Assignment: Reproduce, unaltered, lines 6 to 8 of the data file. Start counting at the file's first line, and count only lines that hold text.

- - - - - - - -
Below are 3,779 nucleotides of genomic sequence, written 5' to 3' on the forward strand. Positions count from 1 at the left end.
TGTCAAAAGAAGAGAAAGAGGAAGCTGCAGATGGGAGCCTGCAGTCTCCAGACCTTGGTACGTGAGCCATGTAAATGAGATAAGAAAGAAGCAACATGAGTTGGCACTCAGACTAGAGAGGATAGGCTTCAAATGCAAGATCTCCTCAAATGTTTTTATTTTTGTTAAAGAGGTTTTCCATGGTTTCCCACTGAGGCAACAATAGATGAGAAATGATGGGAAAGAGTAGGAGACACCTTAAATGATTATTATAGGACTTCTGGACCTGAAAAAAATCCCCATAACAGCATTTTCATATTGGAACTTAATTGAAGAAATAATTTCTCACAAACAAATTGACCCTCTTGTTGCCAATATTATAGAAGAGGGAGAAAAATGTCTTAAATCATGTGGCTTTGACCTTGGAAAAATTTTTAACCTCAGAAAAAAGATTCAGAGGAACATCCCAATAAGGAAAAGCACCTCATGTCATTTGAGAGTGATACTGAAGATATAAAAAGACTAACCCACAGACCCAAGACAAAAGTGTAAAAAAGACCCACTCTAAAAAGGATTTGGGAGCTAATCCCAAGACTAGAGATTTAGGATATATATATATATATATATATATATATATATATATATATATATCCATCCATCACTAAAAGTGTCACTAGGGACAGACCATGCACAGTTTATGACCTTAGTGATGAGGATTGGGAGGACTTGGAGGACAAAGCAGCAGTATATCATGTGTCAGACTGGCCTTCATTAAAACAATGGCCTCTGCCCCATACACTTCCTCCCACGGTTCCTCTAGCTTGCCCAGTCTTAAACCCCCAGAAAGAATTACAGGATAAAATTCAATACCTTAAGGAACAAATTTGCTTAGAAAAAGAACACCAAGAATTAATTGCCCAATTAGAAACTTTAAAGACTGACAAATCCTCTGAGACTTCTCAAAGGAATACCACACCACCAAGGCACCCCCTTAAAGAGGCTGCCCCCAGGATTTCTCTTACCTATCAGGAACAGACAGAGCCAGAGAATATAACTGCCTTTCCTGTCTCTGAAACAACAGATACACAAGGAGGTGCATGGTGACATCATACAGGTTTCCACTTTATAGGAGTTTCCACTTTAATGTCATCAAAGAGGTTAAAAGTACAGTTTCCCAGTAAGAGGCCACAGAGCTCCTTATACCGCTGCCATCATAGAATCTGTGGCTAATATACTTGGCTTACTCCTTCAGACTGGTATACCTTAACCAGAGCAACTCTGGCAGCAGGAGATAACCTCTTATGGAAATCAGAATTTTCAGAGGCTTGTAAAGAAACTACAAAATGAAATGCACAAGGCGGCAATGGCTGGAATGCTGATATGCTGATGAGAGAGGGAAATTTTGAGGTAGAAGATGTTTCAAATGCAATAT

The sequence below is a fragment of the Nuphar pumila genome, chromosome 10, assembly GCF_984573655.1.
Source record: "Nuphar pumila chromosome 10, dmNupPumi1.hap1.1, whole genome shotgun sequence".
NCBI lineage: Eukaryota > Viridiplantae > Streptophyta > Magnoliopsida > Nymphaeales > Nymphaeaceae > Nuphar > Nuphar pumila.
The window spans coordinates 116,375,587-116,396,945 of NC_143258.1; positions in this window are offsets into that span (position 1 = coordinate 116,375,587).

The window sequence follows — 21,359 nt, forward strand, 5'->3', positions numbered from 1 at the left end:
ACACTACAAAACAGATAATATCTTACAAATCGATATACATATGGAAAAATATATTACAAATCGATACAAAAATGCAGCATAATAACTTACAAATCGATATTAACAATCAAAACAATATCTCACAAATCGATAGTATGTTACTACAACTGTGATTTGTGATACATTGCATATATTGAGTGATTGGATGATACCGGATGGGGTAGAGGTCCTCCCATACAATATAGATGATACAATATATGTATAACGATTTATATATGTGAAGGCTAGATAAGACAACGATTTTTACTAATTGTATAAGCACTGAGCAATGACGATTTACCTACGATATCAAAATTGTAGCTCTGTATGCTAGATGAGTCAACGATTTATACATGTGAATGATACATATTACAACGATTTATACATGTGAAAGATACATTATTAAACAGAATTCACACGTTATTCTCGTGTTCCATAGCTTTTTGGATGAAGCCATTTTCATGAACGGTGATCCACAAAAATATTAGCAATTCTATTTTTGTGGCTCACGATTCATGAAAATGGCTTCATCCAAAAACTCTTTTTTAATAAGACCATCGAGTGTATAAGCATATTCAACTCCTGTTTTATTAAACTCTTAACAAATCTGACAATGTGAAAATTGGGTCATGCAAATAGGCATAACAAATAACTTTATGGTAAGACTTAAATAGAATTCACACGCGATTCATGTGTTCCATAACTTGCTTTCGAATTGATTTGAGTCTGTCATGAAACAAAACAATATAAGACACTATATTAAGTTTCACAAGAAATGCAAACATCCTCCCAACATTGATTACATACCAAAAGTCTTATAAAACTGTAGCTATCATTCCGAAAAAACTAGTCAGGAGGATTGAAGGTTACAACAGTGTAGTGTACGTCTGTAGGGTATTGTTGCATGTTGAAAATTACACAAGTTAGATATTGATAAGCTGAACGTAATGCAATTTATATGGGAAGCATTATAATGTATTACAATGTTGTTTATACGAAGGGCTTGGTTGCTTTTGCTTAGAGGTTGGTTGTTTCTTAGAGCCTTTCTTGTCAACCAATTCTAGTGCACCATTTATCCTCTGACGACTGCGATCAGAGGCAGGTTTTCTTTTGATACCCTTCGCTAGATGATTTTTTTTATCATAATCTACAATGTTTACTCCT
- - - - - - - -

The window spans coordinates 116,375,587-116,396,945 of NC_143258.1; positions in this window are offsets into that span (position 1 = coordinate 116,375,587).

The window sequence follows — 21,359 nt, forward strand, 5'->3', positions numbered from 1 at the left end:
ACACTACAAAACAGATAATATCTTACAAATCGATATACATATGGAAAAATATATTACAAATCGATACAAAAATGCAGCATAATAACTTACAAATCGATATTAACAATCAAAACAATATCTCACAAATCGATAGTATGTTACTACAACTGTGATTTGTGATACATTGCATATATTGAGTGATTGGATGATACCGGATGGGGTAGAGGTCCTCCCATACAATATAGATGATACAATATATGTATAACGATTTATATATGTGAAGGCTAGATAAGACAACGATTTTTACTAATTGTATAAGCACTGAGCAATGACGATTTACCTACGATATCAAAATTGTAGCTCTGTATGCTAGATGAGTCAACGATTTATACATGTGAATGATACATATTACAACGATTTATACATGTGAAAGATACATTATTAAACAGAATTCACACGTTATTCTCGTGTTCCATAGCTTTTTGGATGAAGCCATTTTCATGAACGGTGATCCACAAAAATATTAGCAATTCTATTTTTGTGGCTCACGATTCATGAAAATGGCTTCATCCAAAAACTCTTTTTTAATAAGACCATCGAGTGTATAAGCATATTCAACTCCTGTTTTATTAAACTCTTAACAAATCTGACAATGTGAAAATTGGGTCATGCAAATAGGCATAACAAATAACTTTATGGTAAGACTTAAATAGAATTCACACGCGATTCATGTGTTCCATAACTTGCTTTCGAATTGATTTGAGTCTGTCATGAAACAAAACAATATAAGACACTATATTAAGTTTCACAAGAAATGCAAACATCCTCCCAACATTGATTACATACCAAAAGTCTTATAAAACTGTAGCTATCATTCCGAAAAAACTAGTCAGGAGGATTGAAGGTTACAACAGTGTAGTGTACGTCTGTAGGGTATTGTTGCATGTTGAAAATTACACAAGTTAGATATTGATAAGCTGAACGTAATGCAATTTATATGGGAAGCATTATAATGTATTACAATGTTGTTTATACGAAGGGCTTGGTTGCTTTTGCTTAGAGGTTGGTTGTTTCTTAGAGCCTTTCTTGTCAACCAATTCTAGTGCACCATTTATCCTCTGACGACTGCGATCAGAGGCAGGTTTTCTTTTGATACCCTTCGCTAGATGATTTTTTTTATCATAATCTACAATGTTTACTCCT